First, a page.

Adda sofa by flexform

A linear component sofa and armchair with a clean, contemporary look. The light structure welcomes generously padded goosedown cushions bordered by thick relief stitching. The base in metal tubing is covered in leather or fabric, raised off the floor by metal feet.

Soft armrest and back cushions slide over the structure

The soft armrest and back cushions slide over the structure, and are crossed by original lengthwise stitching that produces a gentle hollow on the surface (in fabric or leather): an interesting graphic sign that becomes the distinctive feature of the sofa. The horizontal stitching on the armrest and back cushions follows and accentuates the natural folds creating by the act of sitting.

Technical Info

Frame metal with polyurethane padding covered with protective lining seat cushion in down with foam inner core backrest in polyurethane, fibers and down with metal insert armrest in polyurethane and down with metal insert throw pillows down-filled, on request with upcharge (cushion 52x48 suggested for any unit cm100 deep) feet in metal stained, chromed, burnished, black chromed or champagne metal upholstery removable fabric or leather covers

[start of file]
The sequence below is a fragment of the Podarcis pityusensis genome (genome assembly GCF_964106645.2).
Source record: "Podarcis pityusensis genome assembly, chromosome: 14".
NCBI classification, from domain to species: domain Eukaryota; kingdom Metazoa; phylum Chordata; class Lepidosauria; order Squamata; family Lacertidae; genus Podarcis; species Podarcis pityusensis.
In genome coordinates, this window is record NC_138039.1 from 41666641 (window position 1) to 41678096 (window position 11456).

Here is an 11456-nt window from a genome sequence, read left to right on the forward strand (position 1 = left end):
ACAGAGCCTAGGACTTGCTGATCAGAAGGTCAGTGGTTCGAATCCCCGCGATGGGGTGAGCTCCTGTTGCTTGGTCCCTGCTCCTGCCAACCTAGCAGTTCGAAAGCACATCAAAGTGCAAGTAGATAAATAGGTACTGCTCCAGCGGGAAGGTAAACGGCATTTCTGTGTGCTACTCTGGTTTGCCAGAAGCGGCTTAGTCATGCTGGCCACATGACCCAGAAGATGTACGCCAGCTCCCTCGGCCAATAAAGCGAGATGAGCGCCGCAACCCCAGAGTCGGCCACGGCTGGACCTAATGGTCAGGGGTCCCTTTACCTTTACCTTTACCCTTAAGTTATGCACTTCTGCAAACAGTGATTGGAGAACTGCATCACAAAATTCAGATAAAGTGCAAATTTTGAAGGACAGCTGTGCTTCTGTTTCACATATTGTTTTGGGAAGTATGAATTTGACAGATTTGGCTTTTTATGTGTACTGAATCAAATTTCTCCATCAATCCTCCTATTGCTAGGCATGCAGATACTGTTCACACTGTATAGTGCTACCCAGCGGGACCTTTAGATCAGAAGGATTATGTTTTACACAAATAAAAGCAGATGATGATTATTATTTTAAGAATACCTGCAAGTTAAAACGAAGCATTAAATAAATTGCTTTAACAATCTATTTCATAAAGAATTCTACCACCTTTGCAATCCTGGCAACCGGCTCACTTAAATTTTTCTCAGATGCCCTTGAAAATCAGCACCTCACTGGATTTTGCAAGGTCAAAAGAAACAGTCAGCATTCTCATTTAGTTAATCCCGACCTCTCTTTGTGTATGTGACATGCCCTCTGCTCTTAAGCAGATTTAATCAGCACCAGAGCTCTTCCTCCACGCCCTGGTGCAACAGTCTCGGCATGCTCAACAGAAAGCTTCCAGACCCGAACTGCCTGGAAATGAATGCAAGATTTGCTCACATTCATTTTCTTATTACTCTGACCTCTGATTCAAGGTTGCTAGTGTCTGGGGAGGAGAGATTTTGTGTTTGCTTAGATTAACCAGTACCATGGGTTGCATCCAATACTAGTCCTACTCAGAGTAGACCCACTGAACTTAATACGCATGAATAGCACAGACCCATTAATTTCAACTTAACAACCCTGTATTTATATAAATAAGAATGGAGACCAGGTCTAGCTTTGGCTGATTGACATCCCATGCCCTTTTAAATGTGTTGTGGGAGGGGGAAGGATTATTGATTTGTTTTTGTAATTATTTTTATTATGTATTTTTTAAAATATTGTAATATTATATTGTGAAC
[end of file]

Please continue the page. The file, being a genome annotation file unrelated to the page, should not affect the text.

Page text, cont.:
Design By ANTONIO CITTERIO

For the past 40 years, Antonio Citterio has been supervising the entire Flexform collection.Antonio Citterio was born in Meda in 1950, and started his design office in 1972. He got a degree in architecture at the Milan Polytechnic in 1975.Between 1987 and 1996, he worked with Terry Dwan and together they designed buildings in Europe and Japan.In 1999, he founded “Antonio Citterio and Partners” with Patricia Viel. The firm operates internationally, developing complex long-term projects on all scales and in synergy with a qualified network of consultants. In 1987 and in 1994, Antonio Citterio received the Compasso d’Oro-ADI award. Since 2006 he has been teaching architectural design at the Academy of Architecture in Mendrisio, Switzerland. In 2008, he was honored by the Royal Society for the Encouragement of Arts, Manufactures & Commerce of London, which gave him the title of “Royal Designer for Industry.”In September 2009, the architectural firm changed its name to “Antonio Citterio Patricia Viel and Partners.”